Nearly two years ago, North Korea launched a cyberattack against Sony that nearly crippled the movie giant. The U.S. responded by imposing yet another round of feckless sanctions against the Hermit dynasty.
But ironically, if members of the North Korean army had landed in Los Angeles and blown up Sony’s studios with dynamite, they would actually have done less damage to the company—but there likely would have been a greater outcry in the U.S. for a more forceful response.
Cyberattacks are incredibly destructive, but because they are subtle, they often attract far less attention than overt attacks.
North Korea’s attack against Sony, along with a host of other state-sponsored cyberattacks, raises important questions for U.S. policymakers. How should we deter cyberattacks? And how should we respond when our deterrence fails?
Unlike the early days of the Cold War, we do not have a modern-day George Kennan (who wrote the strategically vital article “Sources of Soviet Conduct“) or a Paul Nitze (the primary author of the influential NSC-68) for the cyber age. Instead, we are left with the strategic equivalent of trying to pour old wine into new recyclable water bottles.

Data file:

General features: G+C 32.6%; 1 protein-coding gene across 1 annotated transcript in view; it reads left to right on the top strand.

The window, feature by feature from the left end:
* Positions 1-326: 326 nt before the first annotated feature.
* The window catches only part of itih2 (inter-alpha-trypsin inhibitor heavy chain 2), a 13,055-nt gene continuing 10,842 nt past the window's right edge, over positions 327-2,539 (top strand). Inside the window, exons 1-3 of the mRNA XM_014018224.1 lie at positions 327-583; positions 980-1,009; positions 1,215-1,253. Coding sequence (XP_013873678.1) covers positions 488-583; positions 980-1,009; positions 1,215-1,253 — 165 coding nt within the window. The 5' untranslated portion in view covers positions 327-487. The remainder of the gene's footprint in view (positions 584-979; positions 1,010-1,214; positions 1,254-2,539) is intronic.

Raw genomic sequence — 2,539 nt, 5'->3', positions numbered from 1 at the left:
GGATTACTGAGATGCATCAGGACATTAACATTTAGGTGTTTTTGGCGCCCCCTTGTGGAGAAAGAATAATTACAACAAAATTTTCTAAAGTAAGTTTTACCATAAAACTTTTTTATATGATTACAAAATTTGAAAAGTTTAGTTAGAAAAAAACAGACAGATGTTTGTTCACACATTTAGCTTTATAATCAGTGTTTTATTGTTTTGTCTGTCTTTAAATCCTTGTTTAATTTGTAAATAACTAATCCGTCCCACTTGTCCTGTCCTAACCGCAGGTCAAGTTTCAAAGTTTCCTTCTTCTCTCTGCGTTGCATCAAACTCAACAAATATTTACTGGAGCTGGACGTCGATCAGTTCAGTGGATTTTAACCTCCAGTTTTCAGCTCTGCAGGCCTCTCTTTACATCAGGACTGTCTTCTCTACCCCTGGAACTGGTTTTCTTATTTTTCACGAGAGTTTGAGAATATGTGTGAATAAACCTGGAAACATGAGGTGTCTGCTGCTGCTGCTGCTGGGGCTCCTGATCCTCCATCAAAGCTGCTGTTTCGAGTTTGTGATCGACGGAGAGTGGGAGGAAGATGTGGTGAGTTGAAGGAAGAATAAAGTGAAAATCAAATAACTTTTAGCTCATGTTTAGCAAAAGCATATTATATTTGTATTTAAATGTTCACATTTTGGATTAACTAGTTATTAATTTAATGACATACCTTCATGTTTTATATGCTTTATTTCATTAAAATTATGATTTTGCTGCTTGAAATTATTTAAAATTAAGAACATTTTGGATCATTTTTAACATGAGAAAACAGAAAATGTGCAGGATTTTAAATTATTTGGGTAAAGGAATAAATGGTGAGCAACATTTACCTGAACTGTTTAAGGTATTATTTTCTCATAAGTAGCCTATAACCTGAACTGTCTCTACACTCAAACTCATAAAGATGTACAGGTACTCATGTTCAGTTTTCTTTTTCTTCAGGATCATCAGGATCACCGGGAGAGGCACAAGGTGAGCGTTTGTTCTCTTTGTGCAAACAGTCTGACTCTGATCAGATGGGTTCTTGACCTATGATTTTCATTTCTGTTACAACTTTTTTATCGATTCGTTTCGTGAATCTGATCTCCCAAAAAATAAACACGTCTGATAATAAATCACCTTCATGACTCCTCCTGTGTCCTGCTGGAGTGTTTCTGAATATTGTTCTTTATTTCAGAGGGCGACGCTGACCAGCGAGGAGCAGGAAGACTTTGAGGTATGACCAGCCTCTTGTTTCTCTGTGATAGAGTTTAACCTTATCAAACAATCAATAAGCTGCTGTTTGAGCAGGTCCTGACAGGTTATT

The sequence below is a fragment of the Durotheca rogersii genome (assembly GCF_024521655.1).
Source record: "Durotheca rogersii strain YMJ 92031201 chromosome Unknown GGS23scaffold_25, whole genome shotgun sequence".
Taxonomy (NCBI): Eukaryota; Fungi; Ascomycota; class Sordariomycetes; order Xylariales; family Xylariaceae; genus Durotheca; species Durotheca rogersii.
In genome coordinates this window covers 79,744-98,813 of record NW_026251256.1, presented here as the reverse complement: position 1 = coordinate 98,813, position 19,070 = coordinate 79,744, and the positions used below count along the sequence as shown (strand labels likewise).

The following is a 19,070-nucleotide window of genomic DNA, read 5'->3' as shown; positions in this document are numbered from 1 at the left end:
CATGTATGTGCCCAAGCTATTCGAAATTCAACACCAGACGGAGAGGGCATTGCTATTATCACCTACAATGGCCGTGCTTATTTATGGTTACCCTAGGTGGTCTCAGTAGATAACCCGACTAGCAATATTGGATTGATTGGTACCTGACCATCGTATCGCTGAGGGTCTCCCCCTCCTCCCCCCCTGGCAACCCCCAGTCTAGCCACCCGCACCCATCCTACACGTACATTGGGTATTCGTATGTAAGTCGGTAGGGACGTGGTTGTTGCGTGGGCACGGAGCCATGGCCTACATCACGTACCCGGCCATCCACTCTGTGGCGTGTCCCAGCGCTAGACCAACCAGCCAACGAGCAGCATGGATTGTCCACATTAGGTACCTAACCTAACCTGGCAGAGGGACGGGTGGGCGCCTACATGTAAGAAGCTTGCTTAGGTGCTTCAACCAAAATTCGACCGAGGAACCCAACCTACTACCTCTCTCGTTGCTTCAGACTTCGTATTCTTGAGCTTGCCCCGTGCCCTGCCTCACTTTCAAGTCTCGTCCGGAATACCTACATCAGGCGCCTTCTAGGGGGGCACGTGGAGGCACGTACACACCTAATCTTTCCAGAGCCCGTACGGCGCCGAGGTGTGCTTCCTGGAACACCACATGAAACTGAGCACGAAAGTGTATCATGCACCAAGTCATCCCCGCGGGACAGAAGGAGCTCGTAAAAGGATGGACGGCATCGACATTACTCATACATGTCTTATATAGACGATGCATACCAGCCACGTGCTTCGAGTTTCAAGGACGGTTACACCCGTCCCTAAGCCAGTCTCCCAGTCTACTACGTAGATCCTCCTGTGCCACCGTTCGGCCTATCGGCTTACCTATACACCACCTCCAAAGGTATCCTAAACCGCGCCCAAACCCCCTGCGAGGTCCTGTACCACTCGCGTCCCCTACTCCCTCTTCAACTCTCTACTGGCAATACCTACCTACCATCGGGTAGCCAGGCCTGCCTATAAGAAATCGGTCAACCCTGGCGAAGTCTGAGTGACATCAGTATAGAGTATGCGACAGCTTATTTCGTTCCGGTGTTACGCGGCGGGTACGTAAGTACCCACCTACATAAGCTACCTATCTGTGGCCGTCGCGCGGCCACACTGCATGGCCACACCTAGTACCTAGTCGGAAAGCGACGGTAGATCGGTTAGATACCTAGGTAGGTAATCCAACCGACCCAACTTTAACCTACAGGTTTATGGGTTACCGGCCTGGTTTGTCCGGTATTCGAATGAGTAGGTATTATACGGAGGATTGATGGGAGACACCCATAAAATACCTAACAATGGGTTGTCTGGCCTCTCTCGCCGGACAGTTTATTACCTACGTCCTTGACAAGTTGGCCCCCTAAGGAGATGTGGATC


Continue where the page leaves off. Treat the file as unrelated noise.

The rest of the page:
In order to develop a cyberdeterrence doctrine, we need to unpack what is necessary in order for deterrence to be successful—and how to respond when deterrence fails.
One of the most difficult hurdles to overcome is defining what constitutes a cyberattack. Several federal agencies disagree over what is, and is not, a cyberattack.
An informal consensus is contained in a report issued by RAND Corp. in 2009, which defined a cyberattack as “the deliberate disruption or corruption by one state of a system of interest to another state.” (Spying is not considered to be a cyberattack because it does not deny users access to a system, even though spying may be a prelude to an attack.)
At first glance, this is a reasonable definition. It doesn’t account, however, for one group of people: nonstate actors.
If a group such as the Islamic State, al-Qaeda, or Hezbollah were to disrupt the electrical grids in the United States or Israel, surely this would count as a cyberattack, would it not?